Does the Multiple Sclerosis
about the possible MS CCSVI
link, which was part of the results announced in 2009, from
the initial Dr. Zamboni study for MS patients with CCSVI apply
to you, with Multiple Sclerosis?
In case you are not that
familiar with the initial Dr. Zamboni study with its results and
conclusions, it was aired across Canada as a
discovery announcement in
November of 2009.
Dr. Paolo Zamboni, a vascular
surgeon, conducted a 2-year study with 120 MS patients in
Ferrara, Italy and found that 90% of the MS patients in the study had
blockages in the veins draining blood away from the brain.
This resulted in much higher
concentrations of iron in the brain of the MS patients, which also had
the blocked or partially blocked veins of the brain.
The blood flow blockages to
the veins in the neck and/or the upper chest are the result of a
condition called chronic
cerebrospinal venous insufficiency or CCSVI.
CCSVI is a condition, where
veins, either one or both of the jugular veins in the neck or
in the veins of the zygote process, which is located in the upper chest
on either side of the chest, are totally or partially blocked,
restricting blood flow away from the brain.
to Dr. Paolo Zamboni of Ferrara, Italy, there appears to be some kind
of link between Multiple Sclerosis and the CCSVi condition, but to what
degree, that has yet to still be determine through further
studies and observations performed during further MS research on the MS
and CCSVI link.
interesting discovery has peaked the curiosity of the medical community
around the world, with some reactions being positive and some being
also observed, that due to the
dysfunction of drainage of the veins for the people with Multiple
Sclerosis, the blood reverses back into the
where extra iron is deposited.
open up the blocked blood flow, Dr.
Zamboni developed a surgical procedure, dubbed the "Liberation
Treatment", to improve blood flow from the
inserting a catheter into the blocked vein and inflating a small
balloon at the end of the catheter to open up the blood flow.
Initially, the procedure appeared to work on opening up the blocked
blood flow and relieve many of the symptoms of Multiple Sclerosis, for
those who had MS and CCSVI present together.
As more cases of the combination of Multiple Sclerosis and CCSVI are
found, and as more of the procedures are being performed on MS
patients around the world, there are a few problems, which are
appearing in connection with the procedure.
After the procedure is performed to open up blocked blood flow, often
the condition returns, requiring the procedure to be redone again.
To prevent the restricted blood flow in the blocked veins from
returning, stents are often inserted into the vein, but at
times dong this can cause other problems, which are a possible result
of using stents.
Stents can present problems, including:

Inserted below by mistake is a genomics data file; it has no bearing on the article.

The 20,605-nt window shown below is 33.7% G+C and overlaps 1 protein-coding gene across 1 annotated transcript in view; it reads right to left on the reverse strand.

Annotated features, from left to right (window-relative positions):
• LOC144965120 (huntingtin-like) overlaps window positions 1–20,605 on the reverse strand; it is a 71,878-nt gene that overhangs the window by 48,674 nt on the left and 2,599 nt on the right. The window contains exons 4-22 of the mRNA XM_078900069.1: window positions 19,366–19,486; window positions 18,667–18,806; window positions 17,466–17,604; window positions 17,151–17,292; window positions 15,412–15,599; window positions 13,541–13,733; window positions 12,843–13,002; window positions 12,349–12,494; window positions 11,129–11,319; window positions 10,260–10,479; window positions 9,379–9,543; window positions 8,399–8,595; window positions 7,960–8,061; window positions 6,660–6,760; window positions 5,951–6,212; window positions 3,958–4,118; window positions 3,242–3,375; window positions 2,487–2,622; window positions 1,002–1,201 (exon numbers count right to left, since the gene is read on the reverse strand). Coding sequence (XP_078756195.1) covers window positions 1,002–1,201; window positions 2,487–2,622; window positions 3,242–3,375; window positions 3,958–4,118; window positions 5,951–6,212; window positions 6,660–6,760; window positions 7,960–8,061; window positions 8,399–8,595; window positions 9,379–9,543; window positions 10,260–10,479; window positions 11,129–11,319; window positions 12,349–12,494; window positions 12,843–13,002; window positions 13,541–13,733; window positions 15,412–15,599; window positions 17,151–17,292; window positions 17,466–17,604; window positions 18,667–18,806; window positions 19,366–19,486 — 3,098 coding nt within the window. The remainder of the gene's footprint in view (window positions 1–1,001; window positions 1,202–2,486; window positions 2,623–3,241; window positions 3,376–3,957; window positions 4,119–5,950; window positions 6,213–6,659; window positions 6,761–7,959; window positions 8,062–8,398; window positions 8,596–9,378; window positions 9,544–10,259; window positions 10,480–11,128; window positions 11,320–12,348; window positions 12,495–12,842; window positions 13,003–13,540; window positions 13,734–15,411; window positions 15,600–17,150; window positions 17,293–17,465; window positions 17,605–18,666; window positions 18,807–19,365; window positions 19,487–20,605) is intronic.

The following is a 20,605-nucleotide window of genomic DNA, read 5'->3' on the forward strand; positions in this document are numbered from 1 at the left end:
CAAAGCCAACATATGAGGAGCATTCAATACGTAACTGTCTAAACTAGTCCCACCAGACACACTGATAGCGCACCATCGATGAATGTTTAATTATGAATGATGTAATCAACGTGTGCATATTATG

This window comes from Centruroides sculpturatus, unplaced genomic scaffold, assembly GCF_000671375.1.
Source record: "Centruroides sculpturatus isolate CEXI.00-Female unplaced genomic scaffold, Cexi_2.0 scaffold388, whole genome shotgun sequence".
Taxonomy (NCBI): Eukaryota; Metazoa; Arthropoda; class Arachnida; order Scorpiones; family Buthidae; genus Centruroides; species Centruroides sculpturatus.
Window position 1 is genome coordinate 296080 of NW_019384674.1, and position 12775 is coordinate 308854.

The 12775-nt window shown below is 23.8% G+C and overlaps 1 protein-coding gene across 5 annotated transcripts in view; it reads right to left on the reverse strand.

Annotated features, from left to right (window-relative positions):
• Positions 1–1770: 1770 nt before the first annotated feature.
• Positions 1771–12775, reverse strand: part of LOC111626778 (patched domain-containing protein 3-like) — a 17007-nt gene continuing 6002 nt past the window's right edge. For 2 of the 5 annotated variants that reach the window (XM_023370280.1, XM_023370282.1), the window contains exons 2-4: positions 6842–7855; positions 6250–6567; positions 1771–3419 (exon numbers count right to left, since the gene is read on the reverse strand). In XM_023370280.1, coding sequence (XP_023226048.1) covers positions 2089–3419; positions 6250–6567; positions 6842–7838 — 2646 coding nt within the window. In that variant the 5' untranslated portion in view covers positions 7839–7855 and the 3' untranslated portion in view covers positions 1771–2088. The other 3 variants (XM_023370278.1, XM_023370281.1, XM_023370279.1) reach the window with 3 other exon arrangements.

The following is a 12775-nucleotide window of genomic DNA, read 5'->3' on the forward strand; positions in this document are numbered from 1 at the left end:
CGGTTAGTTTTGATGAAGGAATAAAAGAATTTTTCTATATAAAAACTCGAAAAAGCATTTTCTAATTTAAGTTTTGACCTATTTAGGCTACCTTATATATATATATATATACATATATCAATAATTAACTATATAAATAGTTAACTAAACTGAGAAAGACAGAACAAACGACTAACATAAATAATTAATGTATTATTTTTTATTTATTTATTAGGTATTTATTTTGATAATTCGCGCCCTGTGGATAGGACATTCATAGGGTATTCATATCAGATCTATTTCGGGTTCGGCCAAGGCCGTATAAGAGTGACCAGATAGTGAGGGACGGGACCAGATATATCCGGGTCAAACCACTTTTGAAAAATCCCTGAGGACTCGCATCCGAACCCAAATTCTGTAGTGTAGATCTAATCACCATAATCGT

* blood clots forming
Blood clots can form around the stents, causing other problems with
blocking the blood flow.
* blood clots can break
When the blood clots break off and travel to the brain, the heart or
the lungs, this can create a much more serious problem, which can
sometimes result in death of the patient.
* stents can dislodge
Stents can also potentially travel to the brain, the heart or the
lungs, and can potentially also cause death of the patient.
Since stents are not typically used in the veins of the neck or the
upper chest, this can present other serious health consequences, yet
Keep in mind,
that the announcement of Dr. Zamboni's findings or
the Multiple Sclerosis news
about MS CCSVI may or may
not apply to you, but it may be worth being
evaluated for the blockages to see it this applies to your case of
Multiple Sclerosis or not.
All major surgeries come with risks, but since the presence of MS and
CCSVI together is a fairly new concept, the procedure for opening up
the blood flow has not been developed to the point where it is safe and
effective for reducing the symptoms of MS, while minimizing problems,
which can be associated with the methods used for opening up the
blocked veins for a longer period of time.
But since the idea of the connection between
Multiple Sclerosis and the CCSVI condition or the blood flow blockages
is still in its
infancy, it may be worth delaying getting the procedure done, if you do
have the blockages, along with MS, while keeping a closes watch on
where the MS research leads in this area.
Since a procedure has
been developed that can help open up the restricted blood flow to the
blood vessels that lead to the brain (using a catheter inserted into
the affected veins and inflating a small balloon in the blood vessel to
open up the restricted veins), it is at least worth being evaluated for
these blockages to determine if is something that can help us with